News Column

EIA plans studies on oil exports

May 5, 2014

WASHINGTON



Responding to requests from several lawmakers to study the pros and cons of relaxing or ending the ban, the EIA, part of the Department of Energy, will take on different aspects of potential crude oil trade and release its findings on a rolling basis, EIA's Adam Sieminski said.



"We are going to do a series of small studies, rather than try to do one big study," Sieminski said at a Natural Gas Roundtable luncheon.



The agency will examine topics such as the amount of light sweet crude oil the United States is likely to produce in the future, refinery capabilities and the impact exporting crude oil might have on domestic gasoline prices, one of the biggest uncertainties around ending the ban.



Sieminski said the report on gasoline price effects would likely be released sometime this summer.



The US shale boom has produced a flood of light sweet crude oil in areas such as North Dakota's Bakken. That type of crude is ill-suited for the US Gulf coast refining hub, leading oil producers to clamor for the ability to export.



If the United States were to lift the ban, Sieminski said, global markets would naturally limit the amount of US exports.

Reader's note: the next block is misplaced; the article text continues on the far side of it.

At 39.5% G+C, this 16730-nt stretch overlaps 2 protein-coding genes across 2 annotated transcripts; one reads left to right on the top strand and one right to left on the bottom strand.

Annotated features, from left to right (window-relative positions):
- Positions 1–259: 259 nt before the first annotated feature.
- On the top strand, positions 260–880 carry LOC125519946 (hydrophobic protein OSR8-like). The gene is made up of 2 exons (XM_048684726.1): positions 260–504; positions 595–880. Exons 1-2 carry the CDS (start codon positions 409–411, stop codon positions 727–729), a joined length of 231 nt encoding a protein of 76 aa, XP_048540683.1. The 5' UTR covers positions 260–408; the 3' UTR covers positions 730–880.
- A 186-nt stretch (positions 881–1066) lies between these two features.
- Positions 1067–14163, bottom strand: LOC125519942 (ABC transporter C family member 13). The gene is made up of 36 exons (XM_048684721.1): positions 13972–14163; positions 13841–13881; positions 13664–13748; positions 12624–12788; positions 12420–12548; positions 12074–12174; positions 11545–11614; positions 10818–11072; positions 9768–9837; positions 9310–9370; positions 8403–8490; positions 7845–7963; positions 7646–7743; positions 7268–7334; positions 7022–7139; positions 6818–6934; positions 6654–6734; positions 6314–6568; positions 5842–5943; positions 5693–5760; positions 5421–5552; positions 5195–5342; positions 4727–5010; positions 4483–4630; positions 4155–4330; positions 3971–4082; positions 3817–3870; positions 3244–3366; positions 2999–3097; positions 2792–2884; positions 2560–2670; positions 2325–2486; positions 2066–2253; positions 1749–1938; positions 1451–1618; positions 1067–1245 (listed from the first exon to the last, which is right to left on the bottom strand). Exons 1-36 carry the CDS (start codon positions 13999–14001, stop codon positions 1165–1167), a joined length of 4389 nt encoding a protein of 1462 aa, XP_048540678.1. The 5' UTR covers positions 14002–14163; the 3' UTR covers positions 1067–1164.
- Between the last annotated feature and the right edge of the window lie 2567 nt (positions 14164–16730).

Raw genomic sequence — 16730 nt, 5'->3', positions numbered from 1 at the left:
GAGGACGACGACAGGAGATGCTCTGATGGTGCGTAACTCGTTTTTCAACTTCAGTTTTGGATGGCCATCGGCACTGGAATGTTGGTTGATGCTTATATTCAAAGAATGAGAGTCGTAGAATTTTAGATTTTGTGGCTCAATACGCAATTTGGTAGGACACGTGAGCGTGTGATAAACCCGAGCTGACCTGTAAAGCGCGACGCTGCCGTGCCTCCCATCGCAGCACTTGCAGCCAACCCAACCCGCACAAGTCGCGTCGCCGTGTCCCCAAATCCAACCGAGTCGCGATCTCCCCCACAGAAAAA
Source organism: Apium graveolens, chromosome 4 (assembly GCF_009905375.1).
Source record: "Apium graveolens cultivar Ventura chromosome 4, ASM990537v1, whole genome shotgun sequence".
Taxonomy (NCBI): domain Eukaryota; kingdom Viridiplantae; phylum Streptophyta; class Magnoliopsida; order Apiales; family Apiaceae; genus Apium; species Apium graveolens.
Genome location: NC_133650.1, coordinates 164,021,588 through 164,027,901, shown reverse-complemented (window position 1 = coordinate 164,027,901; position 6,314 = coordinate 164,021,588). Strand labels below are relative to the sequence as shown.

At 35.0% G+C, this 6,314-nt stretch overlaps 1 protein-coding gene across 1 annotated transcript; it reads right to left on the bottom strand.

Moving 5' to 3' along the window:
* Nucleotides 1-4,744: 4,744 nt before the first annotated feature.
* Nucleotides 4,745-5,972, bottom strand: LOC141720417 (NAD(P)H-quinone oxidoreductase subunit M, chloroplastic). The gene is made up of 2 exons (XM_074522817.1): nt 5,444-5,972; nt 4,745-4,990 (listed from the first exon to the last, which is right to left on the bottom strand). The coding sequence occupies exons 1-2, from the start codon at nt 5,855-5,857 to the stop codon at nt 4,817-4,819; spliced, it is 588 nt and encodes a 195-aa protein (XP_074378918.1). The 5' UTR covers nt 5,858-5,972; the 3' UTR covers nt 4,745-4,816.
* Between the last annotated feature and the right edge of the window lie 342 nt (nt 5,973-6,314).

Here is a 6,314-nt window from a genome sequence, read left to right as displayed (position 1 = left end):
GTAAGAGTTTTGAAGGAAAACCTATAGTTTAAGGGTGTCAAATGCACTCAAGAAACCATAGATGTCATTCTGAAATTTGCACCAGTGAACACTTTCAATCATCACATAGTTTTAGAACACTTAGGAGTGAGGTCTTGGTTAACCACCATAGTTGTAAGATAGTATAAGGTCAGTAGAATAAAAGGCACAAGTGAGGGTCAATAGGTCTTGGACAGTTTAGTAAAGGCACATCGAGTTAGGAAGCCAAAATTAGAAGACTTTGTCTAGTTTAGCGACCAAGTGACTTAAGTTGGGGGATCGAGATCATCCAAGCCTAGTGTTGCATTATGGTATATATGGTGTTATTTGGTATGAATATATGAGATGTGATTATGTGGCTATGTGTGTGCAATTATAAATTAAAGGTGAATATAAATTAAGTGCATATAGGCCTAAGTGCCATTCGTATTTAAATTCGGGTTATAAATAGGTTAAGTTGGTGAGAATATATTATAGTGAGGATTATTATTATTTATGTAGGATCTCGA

"There is a limited appetite for light sweet crude, so it's not like all our oil would disappear overseas," he said.



Meanwhile, US commercial crude oil and products inventories were forecast to have risen to the highest since records began to be kept more than 30 years ago, an expanded Reuters poll of eight analysts showed.



The survey, taken ahead of weekly inventory reports from the EIA, showed crude stocks rose 2.4 million barrels on average for the week ended April 25. That would take inventories to a record after inventories hit 397.7 million barrels in the previous week, the highest since EIA began collecting data in 1982. The build was largely concentrated in the Gulf Coast region. 



Data from the American Petroleum Institute showed that US oil inventories rose 3 million barrels last week.             


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Source: Oil & Gas News


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